“Artists and scientists both invent new tools and techniques, work collaboratively and often stumble upon new ways of looking at the world,” Lowe says. “When we remember that critical thinking and creative innovation are both available to us if we just practice them, when we treat ourselves as both rational and intuitive, we are able to be fully human.”

Christopher Nicolay, professor of biology at UNCA and another festival organizer, points out that it is particularly important to keep the simultaneous exploration of art and science alive among younger generations. “Children naturally possess a love of things that are weird, beautiful, exciting and unexpected,” he says. “We all start unafraid to learn and willing to try anything without self-imposed limitations.”

Nicolay’s colleague at UNCA, Jonathan Horton, admits that the academic world can often regard artists and scientists as isolated groups. But he adds that the vigor of both disciplines in Asheville, a city that hosts both the River Arts District and the National Centers for Environmental Information, makes him optimistic about building connection.

“My hope is that people learn more about the local communities of artists and scientists as both professionals and as real people,” Horton says. “I also hope to foster more discussion and cross-dissemination of ideas between the art and science communities.”

Farther afield

The festival’s organizers see their first happening as just the beginning of a broader campaign to spread an integrated approach to arts and science education. York hopes to transition the Salvage Station celebration into an annual event, secure nonprofit funding for the currently all-volunteer effort and provide similar offerings to schools throughout the region.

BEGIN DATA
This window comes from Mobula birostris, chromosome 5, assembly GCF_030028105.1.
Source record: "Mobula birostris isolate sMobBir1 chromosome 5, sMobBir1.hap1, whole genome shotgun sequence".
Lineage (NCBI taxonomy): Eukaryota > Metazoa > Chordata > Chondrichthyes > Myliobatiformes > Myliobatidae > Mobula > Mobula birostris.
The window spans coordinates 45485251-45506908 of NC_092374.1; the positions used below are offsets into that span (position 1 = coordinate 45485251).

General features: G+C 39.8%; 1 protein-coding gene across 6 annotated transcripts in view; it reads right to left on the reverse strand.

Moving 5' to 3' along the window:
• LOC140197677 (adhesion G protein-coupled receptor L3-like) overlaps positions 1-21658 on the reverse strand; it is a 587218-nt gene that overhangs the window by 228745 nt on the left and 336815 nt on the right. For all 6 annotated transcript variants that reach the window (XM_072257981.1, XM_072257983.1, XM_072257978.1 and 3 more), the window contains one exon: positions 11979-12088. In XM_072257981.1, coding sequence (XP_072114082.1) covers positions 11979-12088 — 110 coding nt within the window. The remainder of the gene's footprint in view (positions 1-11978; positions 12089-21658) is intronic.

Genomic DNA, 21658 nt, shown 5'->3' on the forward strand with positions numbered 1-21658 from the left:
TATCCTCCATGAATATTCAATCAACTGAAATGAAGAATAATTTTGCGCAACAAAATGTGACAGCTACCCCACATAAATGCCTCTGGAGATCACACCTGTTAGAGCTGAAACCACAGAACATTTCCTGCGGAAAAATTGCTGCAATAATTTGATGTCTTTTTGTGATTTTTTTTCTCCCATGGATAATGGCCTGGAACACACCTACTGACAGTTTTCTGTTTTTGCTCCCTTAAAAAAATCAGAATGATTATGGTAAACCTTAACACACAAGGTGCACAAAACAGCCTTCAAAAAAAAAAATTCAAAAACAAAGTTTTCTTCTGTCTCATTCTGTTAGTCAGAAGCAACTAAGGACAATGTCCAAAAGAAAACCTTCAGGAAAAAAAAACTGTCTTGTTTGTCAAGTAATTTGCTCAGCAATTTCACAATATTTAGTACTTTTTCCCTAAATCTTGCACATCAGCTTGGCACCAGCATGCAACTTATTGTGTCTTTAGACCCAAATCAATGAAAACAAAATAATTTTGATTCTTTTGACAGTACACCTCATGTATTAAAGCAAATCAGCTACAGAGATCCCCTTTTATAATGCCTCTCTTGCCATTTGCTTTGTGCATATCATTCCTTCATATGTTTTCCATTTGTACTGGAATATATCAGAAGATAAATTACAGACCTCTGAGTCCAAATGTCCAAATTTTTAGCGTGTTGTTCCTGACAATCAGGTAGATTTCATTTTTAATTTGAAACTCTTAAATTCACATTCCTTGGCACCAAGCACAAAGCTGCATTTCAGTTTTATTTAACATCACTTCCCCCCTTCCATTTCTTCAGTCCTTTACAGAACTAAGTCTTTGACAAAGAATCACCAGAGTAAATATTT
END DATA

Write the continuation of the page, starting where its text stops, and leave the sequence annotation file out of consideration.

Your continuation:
“We’d like to bring this programming to the kids instead of having the kids talk their parents into going or vice versa,” York says. “I look at it as an entertaining way to supplement their education. There’s something that anyone can learn and enjoy, and there’s no test at the end.”

Expanding this work would also help York address what he sees as worrying trends in the larger cultural conversation. “A lot of what drives me is supporting the inherent value of the arts and sciences,” he says. “When funding gets cut, it’s usually the arts that get cut first, and then science is right behind.”

“There’s a lot of skepticism of science going on in society right now,” York continues. “Skepticism is great, but that’s what scientists do — we prove ourselves wrong and then try to do it again. Rather than just preaching, the discipline is subject to its own rigor.”

And a society facing the growing problems of climate change and overpopulation, Lowe adds, can’t afford to misunderstand its greatest tools for developing solutions. “We are heating up a crowded planet with limited resources,” she says. “Figuring out how to live together here is going to take innovative thinking, both analytical and intuitive. It requires that we use all of ourselves.

WHAT: Asheville Arts and Science Festival, artsandsciencefestival.com
WHERE: Salvage Station, 468 Riverside Drive, salvagestation.com
WHEN: Saturday, March 31, noon-6 p.m. Free; $5 suggested donation.

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About Daniel Walton
Daniel Walton is a staff writer for Mountain Xpress, covering local government and a wide range of topics in the arts, environment, and sustainability beats. His work has previously appeared in Capital at Play, Carolina Home + Garden, and the Citizen-Times, among other area publications. Follow me @DanielWWalton